Using her relationships to look at for reflections of what she is exploring personally works well because of the way the writing in the series ties other characters to Buffy's story. It makes sense that the different love interests will be driving individual development as well as the relationship dynamic along the same tracks. There are ties with other characters in other seasons in the same way too. Buffy and Giles I think follow each other a lot in the earlier seasons as he too breaks away and becomes independent from authority. Buffy and Willow follow similar paths in S6/S7 too.


I mean, the premise of it is quite flawed. Angel emotionally damages Buffy to great extent and is a textbook cautionary tale. Riley furthers her disconnect and leaves her. Spike is also more or less a cautionary tale. Unless that damage is seen as growth in some way, I don't see it. None of the changes are depicted as positive.

Buffy and Angel did a lot of mirroring but it was chiral far more often than not.

Well I haven't read much of it, but I do think you're correct about the cautionary tale aspects and this is why I think trying to twist Spike's story to be about his humanity at the point he is supposed to be definitely showing as the bad boyfriend choice and, fundamentally, why he can't be good whilst unsouled is flawed. I do think that they cover similar themes/issues in her relationships (romantic and otherwise) to further explore the same topics. But it isn't always as a purely positive path for sure, sometimes they reflect, sometimes it's about contrast.

HardlyThere
12-06-18, 02:04 PM
The relationship with Riley certainly is there along her attempt at the 'normal' relationship in Angel's wake and as she tries to follow the pattern of high school transferring to college studies. It's interesting to think of his uber 'Joe Normal' status aspects, which are such a strong part of his own issues/story, against Buffy's fears of what is abnormal within herself, flagged further as S5 begins and melding alongside her developing relationship with Spike and her wish to explore her slayer side further too.

Using her relationships to look at for reflections of what she is exploring personally works well because of the way the writing in the series ties other characters to Buffy's story. It makes sense that the different love interests will be driving individual development as well as the relationship dynamic along the same tracks. There are ties with other characters in other seasons in the same way too. Buffy and Giles I think follow each other a lot in the earlier seasons as he too breaks away and becomes independent from authority. Buffy and Willow follow similar paths in S6/S7 too.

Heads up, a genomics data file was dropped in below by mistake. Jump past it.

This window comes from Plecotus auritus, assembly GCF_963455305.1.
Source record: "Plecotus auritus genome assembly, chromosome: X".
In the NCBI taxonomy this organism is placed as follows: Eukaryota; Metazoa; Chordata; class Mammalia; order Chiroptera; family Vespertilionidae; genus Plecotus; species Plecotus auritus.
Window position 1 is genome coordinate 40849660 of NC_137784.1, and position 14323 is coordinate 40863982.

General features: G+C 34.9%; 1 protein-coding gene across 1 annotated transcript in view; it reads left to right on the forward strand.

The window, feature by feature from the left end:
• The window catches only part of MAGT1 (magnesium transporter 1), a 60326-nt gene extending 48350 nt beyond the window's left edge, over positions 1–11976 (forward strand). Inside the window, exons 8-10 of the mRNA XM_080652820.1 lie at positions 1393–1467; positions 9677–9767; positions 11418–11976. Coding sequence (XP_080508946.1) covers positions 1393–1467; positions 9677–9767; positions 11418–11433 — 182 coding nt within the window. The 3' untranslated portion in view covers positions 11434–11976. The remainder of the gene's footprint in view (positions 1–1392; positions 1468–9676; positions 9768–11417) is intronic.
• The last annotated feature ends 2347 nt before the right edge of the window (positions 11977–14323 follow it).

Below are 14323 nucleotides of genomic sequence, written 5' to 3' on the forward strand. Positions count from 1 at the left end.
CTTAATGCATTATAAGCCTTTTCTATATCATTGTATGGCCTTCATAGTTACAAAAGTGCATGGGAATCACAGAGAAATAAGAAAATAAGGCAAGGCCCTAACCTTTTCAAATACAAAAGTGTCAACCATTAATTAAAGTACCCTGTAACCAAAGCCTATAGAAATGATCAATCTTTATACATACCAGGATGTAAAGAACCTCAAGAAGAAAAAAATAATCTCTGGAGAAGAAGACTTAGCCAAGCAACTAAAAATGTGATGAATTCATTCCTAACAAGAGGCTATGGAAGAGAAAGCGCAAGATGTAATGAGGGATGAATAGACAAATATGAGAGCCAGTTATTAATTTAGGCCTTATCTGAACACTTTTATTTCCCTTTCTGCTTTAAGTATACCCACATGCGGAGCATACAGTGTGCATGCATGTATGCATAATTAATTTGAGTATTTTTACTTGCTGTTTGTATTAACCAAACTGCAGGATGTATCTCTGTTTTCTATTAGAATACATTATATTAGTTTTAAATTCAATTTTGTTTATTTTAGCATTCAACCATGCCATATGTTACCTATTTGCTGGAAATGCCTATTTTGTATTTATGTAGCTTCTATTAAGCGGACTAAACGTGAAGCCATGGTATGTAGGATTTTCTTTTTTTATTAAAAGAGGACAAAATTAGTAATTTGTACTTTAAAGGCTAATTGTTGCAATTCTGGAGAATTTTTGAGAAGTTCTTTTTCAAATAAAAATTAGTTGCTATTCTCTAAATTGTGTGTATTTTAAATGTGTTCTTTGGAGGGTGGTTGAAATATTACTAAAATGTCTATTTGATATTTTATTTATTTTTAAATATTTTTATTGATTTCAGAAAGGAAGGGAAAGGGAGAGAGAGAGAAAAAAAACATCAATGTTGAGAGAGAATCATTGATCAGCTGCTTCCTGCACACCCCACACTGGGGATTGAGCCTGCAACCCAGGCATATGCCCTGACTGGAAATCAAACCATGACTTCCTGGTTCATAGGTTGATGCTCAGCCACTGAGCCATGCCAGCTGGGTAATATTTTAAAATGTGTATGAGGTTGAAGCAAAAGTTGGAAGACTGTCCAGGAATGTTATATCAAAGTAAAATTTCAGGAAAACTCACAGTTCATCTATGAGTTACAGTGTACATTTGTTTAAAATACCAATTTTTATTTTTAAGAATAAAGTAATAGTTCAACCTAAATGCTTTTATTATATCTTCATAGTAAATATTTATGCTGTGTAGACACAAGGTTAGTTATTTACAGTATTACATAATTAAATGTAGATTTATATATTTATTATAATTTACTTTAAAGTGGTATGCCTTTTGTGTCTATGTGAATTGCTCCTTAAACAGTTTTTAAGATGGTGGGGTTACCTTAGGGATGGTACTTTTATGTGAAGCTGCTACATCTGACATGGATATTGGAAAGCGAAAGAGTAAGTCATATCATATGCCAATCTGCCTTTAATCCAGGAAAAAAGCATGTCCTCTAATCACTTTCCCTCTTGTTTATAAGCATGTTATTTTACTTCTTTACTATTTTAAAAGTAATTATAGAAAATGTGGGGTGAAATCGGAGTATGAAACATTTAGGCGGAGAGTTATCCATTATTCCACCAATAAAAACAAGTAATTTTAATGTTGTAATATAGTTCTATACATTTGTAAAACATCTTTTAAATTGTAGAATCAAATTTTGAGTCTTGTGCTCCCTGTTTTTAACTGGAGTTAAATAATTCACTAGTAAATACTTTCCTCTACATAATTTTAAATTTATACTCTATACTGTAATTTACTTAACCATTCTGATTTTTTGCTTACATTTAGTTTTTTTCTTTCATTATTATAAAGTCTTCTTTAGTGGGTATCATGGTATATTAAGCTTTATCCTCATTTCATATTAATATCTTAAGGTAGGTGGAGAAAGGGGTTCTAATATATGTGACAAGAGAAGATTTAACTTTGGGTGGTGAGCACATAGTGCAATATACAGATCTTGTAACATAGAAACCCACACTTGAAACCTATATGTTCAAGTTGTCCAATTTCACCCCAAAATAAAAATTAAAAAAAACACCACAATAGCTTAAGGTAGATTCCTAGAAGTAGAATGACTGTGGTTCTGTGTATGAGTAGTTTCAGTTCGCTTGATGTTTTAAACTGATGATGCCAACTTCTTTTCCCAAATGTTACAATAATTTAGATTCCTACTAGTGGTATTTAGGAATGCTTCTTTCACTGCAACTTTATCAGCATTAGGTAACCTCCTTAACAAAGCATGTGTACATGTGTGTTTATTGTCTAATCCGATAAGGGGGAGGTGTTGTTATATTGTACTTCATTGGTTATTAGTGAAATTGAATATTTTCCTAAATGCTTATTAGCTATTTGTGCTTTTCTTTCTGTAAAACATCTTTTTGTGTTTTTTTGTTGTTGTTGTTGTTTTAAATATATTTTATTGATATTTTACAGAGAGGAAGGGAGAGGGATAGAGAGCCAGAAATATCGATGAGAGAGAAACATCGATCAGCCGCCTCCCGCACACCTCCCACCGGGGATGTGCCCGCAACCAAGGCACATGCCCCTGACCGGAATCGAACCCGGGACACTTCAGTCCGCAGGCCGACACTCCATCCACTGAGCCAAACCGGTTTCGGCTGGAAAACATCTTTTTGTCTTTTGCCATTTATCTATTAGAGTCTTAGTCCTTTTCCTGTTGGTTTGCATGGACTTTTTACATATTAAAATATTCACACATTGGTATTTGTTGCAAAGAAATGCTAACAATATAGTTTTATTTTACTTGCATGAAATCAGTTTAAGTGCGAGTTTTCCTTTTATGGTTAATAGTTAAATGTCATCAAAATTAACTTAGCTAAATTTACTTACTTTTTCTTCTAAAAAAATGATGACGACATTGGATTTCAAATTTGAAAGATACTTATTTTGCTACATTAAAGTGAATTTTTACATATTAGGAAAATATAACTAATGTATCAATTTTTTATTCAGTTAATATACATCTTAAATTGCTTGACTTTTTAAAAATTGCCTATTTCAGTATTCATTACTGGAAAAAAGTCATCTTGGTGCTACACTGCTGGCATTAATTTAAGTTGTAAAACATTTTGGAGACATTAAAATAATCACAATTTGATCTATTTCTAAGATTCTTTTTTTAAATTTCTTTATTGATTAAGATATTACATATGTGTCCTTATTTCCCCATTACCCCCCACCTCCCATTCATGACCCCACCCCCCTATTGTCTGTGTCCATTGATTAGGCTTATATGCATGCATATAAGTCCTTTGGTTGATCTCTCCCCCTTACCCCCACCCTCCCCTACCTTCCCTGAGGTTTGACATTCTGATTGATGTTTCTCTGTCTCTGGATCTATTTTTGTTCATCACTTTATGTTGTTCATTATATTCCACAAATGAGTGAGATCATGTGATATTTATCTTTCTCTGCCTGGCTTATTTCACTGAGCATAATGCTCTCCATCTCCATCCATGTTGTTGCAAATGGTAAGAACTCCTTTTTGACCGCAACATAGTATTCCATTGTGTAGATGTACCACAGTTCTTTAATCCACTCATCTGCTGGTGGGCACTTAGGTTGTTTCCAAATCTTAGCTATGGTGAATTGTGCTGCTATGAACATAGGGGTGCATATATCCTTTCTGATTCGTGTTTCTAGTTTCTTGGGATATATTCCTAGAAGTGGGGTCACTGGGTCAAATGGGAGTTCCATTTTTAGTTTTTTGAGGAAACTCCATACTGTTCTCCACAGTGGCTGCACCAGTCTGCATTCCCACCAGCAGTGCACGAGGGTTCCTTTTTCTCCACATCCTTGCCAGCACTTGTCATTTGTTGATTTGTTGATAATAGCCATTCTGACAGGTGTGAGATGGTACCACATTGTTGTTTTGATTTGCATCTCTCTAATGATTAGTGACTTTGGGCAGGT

At the outset, Riley can be seen as an attempt at Joe Normal. Except it turns out he isn't and because of that, she balks at the idea of a relationship with a juiced-up military dude who is very much NOT normal. Going forward with it, it's the exact opposite of what is suggested. When she attempts to explore her slayer side, it's depicted as alienating and he leaves her. Growth where?

There is something to be said about Spike and Buffy being in similar places in S6, both outcasts of their respective worlds and there are episodes detailing how they don't fit (DT/OaFA), but again, the story told is the opposite. He doesn't help her at all. He's depicted as an anchor or a crutch and it's not until they break up that things start to minimally improve. She helps him finally come to understand some things, but I fail to see how she grows from that.

Sure, there are parallels and mirrors between characters all relationships. I just think people go way, way too far. An orange and a bowling ball are both round but they are nothing alike.

Priceless
12-06-18, 02:13 PM
At the outset, Riley can be seen as an attempt at Joe Normal. Except it turns out he isn't and because of that, she balks at the idea of a relationship with a juiced-up military dude who is very much NOT normal. Going forward with it, it's the exact opposite of what is suggested. When she attempts to explore her slayer side, it's depicted as alienating and he leaves her. Growth where?


Buffy doesn't balk at a relationship with a juiced up military dude at all. That doesn't even factor into her thinking about Riley. She's worried about his health, and doesn't care if he's juiced up or not. His strength or lack of has little to do with why she's with him, and Gilliland is saying she's with him because he represents yes normality, and that normality is about fitting in with the society around him and that's something Buffy cannot do in S4.

Stoney
12-06-18, 02:21 PM
At the outset, Riley can be seen as an attempt at Joe Normal. Except it turns out he isn't and because of that, she balks at the idea of a relationship with a juiced-up military dude who is very much NOT normal. Going forward with it, it's the exact opposite of what is suggested. When she attempts to explore her slayer side, it's depicted as alienating and he leaves her. Growth where?

I haven't read what has been said in the article about their relationship, I'm just talking generally. I think Buffy generally speaking gains from her experiences in relationships just through experiencing, if you see what I mean. I'm not sure what growth is claimed to have come from her experience in the relationship with Riley specifically. As I said, I haven't read it, but the relevancy of the 'normal' aspect of their relationship, however it develops, is reflective of something she's struggling with/exploring herself (which I thought was the point being made).